Northern Exposure

Declaration to ‘Make Employee Whole’ Very Costly for Employers

By Karen Sargeant

You give your employee almost 32 weeks’ pay after terminating his employment without cause. He gets another job two weeks later. You’re off the hook, right? Maybe not.

The Ontario Superior Court of Justice in Brito v. Canac Kitchens, a Division of Kohler Canada Co. has recently said no. Instead, you may be required to “make the employee whole” in every respect, not just salary. That could mean disability benefits too, even after he starts his other job.

In this case, Luis Olguin was dismissed because of restructuring. He was 55 years old at the time and had nearly 24 years of service. At the time his employment was terminated, he was provided with the statutory minimum — eight weeks’ pay in lieu of notice and 23.79 weeks’ severance pay under the Ontario Employment Standards Act. His benefits were continued for the statutory minimum as well — eight weeks.

Two weeks later, Olguin started another job, albeit at a lower pay rate. More importantly, the new employer didn’t provide disability benefits. So when he was diagnosed with cancer 16 months later and was no longer able to work, he had no disability benefits.

Surprising decision
Not so surprisingly, the judge said that Olguin was entitled to 22 months’ pay in lieu of notice. Applying his “make whole” theory, the judge said Olguin was entitled to the difference between his pre-termination earnings and his earnings at his new employer (less the 31.79 weeks’ pay he received from Canac Kitchens) from the date of termination to the date of his disability. That resulted in an award of approximately $53,000.

The judge then considered the six-month period from the date of Olguin’s disability to the end of the 22-month notice period. He concluded that had Olguin been provided with 22 months’ working notice, he would have been eligible for short-term disability benefits during that six-month period. Olguin received those benefits.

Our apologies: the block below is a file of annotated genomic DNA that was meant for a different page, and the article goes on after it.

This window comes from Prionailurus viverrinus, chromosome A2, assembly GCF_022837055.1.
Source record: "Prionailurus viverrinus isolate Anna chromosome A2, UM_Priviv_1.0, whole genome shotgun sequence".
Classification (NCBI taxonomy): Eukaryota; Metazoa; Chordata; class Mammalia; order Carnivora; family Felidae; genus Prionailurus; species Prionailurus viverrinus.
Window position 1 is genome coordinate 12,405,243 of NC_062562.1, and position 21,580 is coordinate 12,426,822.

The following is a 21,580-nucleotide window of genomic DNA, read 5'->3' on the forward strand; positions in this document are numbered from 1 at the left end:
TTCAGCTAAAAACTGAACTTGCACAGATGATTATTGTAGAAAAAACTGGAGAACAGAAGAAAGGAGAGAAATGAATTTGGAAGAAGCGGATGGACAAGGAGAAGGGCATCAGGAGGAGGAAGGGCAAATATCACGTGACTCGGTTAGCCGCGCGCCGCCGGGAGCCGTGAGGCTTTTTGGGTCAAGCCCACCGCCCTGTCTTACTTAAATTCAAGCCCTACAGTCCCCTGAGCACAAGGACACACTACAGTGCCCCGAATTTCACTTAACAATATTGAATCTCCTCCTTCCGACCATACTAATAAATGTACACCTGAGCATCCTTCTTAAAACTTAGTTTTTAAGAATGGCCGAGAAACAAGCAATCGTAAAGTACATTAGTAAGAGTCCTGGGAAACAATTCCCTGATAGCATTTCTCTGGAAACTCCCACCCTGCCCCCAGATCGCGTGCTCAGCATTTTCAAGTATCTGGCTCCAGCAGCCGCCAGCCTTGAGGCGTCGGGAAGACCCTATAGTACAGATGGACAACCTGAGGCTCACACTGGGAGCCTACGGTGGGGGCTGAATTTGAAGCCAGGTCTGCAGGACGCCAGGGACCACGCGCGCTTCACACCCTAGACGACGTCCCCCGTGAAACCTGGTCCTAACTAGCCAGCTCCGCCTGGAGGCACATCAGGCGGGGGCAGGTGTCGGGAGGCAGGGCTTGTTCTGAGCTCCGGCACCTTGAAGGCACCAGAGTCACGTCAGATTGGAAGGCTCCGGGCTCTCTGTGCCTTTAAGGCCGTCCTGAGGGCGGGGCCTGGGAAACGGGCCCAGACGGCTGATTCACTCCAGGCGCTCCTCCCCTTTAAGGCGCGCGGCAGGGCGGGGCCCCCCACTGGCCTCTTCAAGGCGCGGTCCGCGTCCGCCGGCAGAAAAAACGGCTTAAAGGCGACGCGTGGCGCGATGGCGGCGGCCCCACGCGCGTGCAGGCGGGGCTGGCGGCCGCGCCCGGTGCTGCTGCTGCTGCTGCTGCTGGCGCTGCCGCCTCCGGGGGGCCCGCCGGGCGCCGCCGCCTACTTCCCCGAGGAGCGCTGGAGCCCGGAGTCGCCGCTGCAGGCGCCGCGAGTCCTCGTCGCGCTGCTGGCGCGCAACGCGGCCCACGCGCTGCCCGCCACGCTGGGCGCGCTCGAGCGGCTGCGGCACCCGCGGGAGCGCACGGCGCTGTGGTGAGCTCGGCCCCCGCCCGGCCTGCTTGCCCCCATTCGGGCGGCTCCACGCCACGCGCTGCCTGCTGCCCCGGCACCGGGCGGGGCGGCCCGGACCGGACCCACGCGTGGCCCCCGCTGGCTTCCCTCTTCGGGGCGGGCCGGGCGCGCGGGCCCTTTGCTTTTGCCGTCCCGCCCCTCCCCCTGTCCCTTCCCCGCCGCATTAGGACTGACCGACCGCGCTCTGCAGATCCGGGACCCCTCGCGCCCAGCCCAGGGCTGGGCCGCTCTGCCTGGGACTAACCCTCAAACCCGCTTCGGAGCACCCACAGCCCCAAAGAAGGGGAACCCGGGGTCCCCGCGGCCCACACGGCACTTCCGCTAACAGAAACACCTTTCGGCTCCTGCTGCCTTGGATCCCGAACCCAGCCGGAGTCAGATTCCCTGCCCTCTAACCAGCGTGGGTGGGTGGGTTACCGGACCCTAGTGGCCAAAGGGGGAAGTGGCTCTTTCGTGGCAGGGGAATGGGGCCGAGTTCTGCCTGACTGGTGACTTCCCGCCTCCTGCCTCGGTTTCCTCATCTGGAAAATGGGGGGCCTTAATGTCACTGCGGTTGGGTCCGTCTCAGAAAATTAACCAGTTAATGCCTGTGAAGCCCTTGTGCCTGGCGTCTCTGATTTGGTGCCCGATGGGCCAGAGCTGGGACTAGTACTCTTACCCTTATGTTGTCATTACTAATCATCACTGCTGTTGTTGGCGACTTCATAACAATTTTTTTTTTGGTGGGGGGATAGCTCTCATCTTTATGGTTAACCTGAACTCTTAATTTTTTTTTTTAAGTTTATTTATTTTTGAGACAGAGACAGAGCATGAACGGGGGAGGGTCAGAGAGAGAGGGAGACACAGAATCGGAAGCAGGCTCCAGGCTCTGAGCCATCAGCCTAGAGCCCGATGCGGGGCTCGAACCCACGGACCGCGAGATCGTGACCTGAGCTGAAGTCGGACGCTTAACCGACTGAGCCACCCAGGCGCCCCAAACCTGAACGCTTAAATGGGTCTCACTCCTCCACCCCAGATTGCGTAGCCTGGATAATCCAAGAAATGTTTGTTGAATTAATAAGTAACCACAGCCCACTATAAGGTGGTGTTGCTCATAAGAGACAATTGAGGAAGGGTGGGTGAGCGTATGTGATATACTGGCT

Surprisingly, that didn’t end the matter. The judge went on and awarded Olguin the long term disability (LTD) benefits he would have been entitled to receive from Canac Kitchens’ disability insurer had he been provided with 22 months’ working notice. That amounted to $146,723 from the date LTD benefits would have started to the start of the trial and a further $47,941 representing the present value of the LTD benefits from the start of trial to his 65th birthday. That’s more than $200,000 in what would have been paid by an insurer to be paid by Canac Kitchens.

Canac Kitchens argued that the LTD benefits should stop after two years, the start of the “any occupation” period. Because it didn’t lead any evidence that Olguin could have worked in any occupation, the employer wasn’t successful. And the judge didn’t accept its argument that the disability insurer wouldn’t have allowed it to continue Olguin’s coverage even if it had tried to do so. That wasn’t enough to get Canac Kitchens off the hook.

What this means for employers
At first blush, this decision may appear consistent with the 2006 decision in Alcatel v. Egan.  In that case, the Ontario Court of Appeal said that employers will have to step into the shoes of the disability or life insurance carrier should it fail to provide such benefits during the entire notice period and the individual becomes disabled or dies.

But this decision goes even further. It says the obligation doesn’t necessarily end when the terminated employee starts another job. Instead, employers may still be on the hook for any damages the employee doesn’t mitigate — like disability benefits in this case. Although a decision from Ontario, it could have an impact on judges in provinces across Canada.

Of course, this doesn’t happen in every case. It only becomes an issue where the former employee dies or becomes disabled. That leaves employers assessing the facts on each termination, deciding whether to take the risk of not providing coverage.

Employers must now make that assessment even when the former employee starts another job if the new job doesn’t match the employee’s former benefits. Complicating matters is that most disability insurers won’t allow coverage to continue following the statutory notice period. So even if you want to continue coverage, you may need to look for alternate ways in which to do so.

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